As a matter of fact, the Earth is of a certain size with a fixed amount of materials. Thus, from a fundamentalist point of view, the extraction, use and discarding of non-renewable raw materials lessens the amount available for future use.
This is a fundamentalist position based primarily on the supposition that all resources have been discovered.
To take just one example, the total amount of gold produced in the world is about 187 kt (World Gold Council website 2017). No one is suggesting that we are running out of gold. No, geology is not the problem.
Over the past 50 years we have witnessed many transient shortages of materials such as germanium, gold, zinc, rare earths, and even iron, as well as those others listed in the Critical Raw Materials (CRM) reports.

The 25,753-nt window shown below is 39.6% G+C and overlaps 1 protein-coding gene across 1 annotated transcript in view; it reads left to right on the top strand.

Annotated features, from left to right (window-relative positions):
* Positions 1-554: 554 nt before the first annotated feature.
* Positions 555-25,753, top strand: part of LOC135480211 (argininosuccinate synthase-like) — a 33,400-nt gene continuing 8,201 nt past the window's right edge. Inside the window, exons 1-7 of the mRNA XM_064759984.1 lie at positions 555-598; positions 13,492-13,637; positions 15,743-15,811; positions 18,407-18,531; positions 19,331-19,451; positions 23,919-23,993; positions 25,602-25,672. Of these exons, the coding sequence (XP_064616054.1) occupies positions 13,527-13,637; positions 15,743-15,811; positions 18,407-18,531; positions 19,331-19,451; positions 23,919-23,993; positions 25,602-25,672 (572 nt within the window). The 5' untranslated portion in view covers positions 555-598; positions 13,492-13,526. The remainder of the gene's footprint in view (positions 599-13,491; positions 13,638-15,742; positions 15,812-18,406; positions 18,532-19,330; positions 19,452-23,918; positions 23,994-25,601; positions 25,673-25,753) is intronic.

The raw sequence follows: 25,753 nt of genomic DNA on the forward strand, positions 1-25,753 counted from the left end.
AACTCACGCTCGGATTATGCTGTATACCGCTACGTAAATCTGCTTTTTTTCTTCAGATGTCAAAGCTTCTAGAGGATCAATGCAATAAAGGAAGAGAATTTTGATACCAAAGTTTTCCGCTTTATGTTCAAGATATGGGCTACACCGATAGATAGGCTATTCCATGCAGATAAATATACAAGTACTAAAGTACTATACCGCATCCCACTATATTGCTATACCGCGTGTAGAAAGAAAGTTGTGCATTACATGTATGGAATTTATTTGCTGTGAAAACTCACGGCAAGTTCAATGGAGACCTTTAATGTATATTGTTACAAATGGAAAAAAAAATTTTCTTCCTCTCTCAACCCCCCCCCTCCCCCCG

In parallel with this is the changing demand for materials and the use of substitutes, e.g. hematite was substituted for 20% of the barite in drilling mud, fluorspar was in high demand in the steel industry during the 1970s and mines opened and closed due to major price variations.
In the latter case, due to recent increase in demand, fluorspar is now designated as a CRM. Demand for, and the price of, gold has fluctuated widely during the past 50 years; copper prices rose and fell with economic activity; iron ore prices rose rapidly for a period in the late 20th century due to demand, principally, from China; all are examples of supply and demand.